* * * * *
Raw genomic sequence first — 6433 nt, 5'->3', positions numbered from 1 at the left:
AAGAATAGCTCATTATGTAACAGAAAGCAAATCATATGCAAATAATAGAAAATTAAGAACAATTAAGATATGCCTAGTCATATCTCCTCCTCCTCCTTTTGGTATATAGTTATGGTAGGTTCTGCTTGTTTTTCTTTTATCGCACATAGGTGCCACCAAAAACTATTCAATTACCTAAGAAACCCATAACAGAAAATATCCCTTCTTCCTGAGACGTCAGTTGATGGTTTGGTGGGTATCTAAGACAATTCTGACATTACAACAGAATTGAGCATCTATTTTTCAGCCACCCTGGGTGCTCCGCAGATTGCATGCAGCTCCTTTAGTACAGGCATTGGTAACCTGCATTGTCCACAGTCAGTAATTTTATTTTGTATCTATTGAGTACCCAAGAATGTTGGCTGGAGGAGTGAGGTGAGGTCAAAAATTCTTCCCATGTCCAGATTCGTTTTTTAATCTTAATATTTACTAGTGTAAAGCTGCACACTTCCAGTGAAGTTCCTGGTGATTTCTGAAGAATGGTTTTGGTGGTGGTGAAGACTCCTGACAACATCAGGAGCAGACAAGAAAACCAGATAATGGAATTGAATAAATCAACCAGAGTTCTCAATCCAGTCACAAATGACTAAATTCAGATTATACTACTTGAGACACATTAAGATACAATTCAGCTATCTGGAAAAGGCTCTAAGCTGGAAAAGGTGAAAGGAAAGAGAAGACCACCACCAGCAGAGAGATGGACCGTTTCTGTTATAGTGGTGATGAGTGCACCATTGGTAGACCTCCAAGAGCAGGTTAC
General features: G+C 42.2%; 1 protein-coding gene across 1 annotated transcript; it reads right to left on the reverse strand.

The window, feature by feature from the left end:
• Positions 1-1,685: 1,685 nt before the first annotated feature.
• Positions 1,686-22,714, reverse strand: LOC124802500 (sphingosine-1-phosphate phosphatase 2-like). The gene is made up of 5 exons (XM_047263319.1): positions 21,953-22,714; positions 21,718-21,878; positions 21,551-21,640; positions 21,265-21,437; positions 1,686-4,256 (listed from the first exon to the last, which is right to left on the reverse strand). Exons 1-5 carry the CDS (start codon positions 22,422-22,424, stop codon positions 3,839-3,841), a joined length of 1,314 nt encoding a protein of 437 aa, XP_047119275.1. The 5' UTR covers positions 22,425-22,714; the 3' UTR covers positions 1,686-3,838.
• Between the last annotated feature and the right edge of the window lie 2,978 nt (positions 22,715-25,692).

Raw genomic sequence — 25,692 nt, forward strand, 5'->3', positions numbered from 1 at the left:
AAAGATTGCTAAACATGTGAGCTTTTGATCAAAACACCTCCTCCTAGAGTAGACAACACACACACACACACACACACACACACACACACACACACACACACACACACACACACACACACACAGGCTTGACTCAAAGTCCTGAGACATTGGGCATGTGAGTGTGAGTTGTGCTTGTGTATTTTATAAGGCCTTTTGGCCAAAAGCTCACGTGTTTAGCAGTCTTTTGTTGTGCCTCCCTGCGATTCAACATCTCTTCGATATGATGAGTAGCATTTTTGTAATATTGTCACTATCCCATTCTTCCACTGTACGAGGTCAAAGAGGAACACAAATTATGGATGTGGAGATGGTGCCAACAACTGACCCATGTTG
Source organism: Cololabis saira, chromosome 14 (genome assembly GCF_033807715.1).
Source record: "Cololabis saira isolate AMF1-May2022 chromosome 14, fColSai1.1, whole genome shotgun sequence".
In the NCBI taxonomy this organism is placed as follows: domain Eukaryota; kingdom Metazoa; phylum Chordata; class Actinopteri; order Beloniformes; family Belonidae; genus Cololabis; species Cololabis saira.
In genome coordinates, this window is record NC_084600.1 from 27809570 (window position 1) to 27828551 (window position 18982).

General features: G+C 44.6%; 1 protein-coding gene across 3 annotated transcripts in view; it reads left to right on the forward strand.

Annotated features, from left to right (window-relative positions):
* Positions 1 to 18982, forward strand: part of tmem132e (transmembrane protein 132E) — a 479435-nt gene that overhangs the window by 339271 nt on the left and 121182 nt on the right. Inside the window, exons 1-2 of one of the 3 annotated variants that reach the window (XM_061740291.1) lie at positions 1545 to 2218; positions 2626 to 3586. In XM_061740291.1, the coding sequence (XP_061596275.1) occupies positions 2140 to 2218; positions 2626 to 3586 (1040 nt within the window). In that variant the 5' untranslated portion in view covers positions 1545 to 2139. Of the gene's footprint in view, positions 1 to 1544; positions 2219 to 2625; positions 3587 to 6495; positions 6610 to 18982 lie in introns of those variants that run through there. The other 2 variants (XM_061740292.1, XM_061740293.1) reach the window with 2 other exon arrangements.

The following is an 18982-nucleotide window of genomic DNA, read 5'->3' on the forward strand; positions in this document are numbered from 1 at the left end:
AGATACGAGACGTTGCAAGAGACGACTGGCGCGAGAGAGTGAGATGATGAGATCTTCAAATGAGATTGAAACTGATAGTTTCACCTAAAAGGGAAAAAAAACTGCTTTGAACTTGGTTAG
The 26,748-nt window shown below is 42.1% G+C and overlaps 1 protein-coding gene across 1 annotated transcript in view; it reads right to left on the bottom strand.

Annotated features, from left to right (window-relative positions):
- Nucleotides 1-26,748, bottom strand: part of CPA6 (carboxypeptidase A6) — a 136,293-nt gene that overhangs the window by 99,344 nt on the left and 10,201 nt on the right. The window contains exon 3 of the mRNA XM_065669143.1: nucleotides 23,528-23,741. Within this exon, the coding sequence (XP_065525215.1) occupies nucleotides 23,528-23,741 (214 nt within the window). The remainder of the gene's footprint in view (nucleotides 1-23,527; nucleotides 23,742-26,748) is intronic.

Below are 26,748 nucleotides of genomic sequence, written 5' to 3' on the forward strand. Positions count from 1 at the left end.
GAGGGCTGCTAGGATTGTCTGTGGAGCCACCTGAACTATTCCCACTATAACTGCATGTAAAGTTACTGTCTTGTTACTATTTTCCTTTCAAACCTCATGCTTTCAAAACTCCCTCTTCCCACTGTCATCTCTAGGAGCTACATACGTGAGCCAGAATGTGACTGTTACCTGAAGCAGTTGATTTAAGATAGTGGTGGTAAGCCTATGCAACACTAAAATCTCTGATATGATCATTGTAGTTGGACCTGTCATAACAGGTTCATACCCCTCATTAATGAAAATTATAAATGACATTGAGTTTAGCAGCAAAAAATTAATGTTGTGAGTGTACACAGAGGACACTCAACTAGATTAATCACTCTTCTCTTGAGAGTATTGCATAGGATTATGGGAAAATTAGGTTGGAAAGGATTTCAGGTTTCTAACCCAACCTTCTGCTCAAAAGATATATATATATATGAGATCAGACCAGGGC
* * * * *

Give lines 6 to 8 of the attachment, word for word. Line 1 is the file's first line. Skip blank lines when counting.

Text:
• Positions 1,686-22,714, reverse strand: LOC124802500 (sphingosine-1-phosphate phosphatase 2-like). The gene is made up of 5 exons (XM_047263319.1): positions 21,953-22,714; positions 21,718-21,878; positions 21,551-21,640; positions 21,265-21,437; positions 1,686-4,256 (listed from the first exon to the last, which is right to left on the reverse strand). Exons 1-5 carry the CDS (start codon positions 22,422-22,424, stop codon positions 3,839-3,841), a joined length of 1,314 nt encoding a protein of 437 aa, XP_047119275.1. The 5' UTR covers positions 22,425-22,714; the 3' UTR covers positions 1,686-3,838.
• Between the last annotated feature and the right edge of the window lie 2,978 nt (positions 22,715-25,692).

Raw genomic sequence — 25,692 nt, forward strand, 5'->3', positions numbered from 1 at the left: